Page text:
Those dozens of vote-pullers would still outnumber her troops. In the black wards, Lenora had no workers at all, just some posters with blown-up photos broadcasting her unmistakable racial identity. She wasn’t a convert to identity politics by any stretch, not philosophically anyway. As a tactic, she figured, go with what you’ve got.

In other wards, she had enough workers not to match the machine, but to wage a fair fight. Assuming Wheel was right. Assuming they knew what they were doing.

  • * * *

diary%20hummer.jpgCareful not to awaken Abby, Lenora grabbed a stale donut from the counter, picked up her keys, and headed out in the still pre-dawn dark. She savored the idea of hopping into the Hummer and steering her own path, freed from the well-meaning but overbearing escort of the Precinct 24 Men’s Moped Militia. The campaign had been fun. All the same, Lenora looked forward to resuming civilian life, banker’s hours, without a security detail.

Unless, of course, she ended today ahead of Mayor Elbows…

She pressed the door opener on her key chain, took the parking ticket off the windshield. (She was used to the tickets by now.) She was about to open the door, when a battered green 1988 Subaru sedan, its dragging muffler clanking against the asphalt road, pulled up alongside her.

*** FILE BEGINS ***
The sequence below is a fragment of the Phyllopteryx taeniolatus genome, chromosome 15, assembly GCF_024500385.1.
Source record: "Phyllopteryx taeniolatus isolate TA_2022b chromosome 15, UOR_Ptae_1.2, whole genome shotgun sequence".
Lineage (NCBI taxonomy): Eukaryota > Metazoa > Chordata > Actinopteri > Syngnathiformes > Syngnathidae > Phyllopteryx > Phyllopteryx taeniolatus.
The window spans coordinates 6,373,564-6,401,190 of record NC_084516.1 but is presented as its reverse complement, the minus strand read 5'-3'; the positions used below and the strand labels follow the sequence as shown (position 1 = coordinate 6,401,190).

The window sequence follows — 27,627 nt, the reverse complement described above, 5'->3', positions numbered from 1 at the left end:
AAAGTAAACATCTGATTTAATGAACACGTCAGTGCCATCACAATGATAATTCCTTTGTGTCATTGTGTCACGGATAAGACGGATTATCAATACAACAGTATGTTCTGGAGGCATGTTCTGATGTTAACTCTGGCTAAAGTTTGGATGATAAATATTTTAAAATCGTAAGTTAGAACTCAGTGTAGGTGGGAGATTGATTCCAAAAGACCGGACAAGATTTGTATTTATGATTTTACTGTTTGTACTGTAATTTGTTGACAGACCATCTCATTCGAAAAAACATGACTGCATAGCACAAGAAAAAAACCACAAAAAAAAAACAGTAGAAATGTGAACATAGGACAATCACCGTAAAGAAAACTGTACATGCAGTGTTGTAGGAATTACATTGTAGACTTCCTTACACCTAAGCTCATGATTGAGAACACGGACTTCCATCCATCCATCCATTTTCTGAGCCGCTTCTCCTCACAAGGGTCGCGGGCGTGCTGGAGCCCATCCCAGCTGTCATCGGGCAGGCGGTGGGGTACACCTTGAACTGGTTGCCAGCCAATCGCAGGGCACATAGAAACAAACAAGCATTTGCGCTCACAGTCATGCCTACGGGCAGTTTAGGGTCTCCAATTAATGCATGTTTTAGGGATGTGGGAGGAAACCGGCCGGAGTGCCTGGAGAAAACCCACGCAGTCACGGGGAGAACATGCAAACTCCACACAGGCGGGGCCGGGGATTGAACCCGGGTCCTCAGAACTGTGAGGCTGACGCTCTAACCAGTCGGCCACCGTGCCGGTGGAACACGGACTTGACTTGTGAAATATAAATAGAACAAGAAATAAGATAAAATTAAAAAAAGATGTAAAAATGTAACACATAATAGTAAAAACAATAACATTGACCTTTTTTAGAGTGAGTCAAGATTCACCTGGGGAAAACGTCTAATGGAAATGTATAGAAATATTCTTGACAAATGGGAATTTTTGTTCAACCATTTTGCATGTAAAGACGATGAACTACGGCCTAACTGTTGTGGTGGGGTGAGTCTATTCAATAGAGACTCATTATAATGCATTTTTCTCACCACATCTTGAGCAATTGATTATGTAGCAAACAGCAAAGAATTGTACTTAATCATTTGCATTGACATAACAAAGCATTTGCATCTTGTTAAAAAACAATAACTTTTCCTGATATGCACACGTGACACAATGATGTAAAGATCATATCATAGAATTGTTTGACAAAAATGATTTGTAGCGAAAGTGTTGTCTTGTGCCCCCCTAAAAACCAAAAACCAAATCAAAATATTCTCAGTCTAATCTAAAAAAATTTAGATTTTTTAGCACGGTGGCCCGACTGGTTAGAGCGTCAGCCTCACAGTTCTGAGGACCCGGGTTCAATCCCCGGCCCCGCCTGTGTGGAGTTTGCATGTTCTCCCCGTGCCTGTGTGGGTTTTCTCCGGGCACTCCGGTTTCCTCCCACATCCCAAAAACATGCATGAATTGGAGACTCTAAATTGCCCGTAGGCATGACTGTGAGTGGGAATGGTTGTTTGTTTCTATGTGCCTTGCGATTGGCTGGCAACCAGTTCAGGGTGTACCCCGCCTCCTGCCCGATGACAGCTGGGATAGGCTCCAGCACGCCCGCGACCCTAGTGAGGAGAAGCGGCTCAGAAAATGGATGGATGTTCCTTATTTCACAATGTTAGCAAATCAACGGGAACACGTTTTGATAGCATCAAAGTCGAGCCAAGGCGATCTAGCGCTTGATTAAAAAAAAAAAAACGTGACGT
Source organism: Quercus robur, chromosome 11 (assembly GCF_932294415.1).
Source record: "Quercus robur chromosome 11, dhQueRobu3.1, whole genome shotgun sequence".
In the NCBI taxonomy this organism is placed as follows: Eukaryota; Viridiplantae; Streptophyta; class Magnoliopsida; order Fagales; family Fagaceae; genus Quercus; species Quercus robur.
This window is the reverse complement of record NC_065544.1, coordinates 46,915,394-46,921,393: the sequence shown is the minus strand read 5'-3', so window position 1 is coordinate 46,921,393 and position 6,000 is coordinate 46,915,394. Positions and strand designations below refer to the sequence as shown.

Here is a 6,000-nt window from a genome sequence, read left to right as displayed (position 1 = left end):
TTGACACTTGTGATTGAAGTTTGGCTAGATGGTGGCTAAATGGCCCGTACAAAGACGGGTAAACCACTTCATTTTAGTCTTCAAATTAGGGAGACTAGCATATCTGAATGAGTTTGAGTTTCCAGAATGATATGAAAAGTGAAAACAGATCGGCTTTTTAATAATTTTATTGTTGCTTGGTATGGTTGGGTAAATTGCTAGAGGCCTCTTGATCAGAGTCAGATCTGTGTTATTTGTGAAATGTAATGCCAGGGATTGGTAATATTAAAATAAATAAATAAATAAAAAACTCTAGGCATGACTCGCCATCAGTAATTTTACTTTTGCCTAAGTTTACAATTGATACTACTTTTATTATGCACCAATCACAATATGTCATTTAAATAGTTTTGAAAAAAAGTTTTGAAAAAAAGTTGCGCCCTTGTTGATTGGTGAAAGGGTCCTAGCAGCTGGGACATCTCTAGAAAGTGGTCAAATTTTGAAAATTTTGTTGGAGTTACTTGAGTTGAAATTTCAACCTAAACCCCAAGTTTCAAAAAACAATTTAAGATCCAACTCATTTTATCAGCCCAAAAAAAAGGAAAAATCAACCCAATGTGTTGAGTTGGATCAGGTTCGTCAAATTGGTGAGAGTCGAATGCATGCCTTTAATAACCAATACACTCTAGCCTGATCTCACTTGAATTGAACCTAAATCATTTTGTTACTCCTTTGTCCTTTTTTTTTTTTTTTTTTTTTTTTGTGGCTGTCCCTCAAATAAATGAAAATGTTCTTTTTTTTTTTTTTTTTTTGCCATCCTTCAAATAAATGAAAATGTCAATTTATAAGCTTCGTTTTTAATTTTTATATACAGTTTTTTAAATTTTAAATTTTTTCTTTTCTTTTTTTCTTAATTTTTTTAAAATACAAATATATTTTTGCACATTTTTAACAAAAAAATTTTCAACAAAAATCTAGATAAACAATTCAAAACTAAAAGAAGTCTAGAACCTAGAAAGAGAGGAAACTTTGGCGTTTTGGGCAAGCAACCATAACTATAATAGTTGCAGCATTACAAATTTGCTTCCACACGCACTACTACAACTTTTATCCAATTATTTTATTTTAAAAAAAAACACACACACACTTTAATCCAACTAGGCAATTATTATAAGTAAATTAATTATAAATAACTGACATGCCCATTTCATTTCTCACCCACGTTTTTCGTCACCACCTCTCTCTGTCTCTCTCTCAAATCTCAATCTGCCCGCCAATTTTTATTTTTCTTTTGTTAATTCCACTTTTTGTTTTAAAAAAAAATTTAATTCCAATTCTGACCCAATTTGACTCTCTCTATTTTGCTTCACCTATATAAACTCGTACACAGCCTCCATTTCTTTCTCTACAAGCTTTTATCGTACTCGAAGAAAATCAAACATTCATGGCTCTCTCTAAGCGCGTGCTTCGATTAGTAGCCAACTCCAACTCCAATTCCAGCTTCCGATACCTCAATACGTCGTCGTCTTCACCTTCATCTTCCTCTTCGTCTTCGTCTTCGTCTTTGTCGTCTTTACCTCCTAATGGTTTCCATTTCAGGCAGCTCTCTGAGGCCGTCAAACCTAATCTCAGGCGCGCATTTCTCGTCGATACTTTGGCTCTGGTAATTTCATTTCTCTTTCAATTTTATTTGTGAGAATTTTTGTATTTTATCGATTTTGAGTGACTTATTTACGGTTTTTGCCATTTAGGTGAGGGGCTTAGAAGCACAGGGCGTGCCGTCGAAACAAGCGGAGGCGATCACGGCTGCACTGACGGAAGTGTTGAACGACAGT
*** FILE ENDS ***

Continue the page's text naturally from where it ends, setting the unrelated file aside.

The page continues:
The driver leaned toward the driver window. Bugs Fletcher. Not the first person Lenora expected to run into. Wasn’t 5:45 a.m. his bedtime?

Bugs cranked open the window. His eyes were wild, yet friendlier than usual. Inviting. Seductive, almost.

“Good morning, Sister,” Bugs said. “Come on in my limousine. We’re running late.”

“I have to check on my pulling operation…”

“I hate to break the news to you, Sister. But outside of Precinct 24, where your militia is already piling people into cars, there is no pulling operation for the campaign of Republican mayoral candidate Mizz Le-NOR-a GAR-vey.”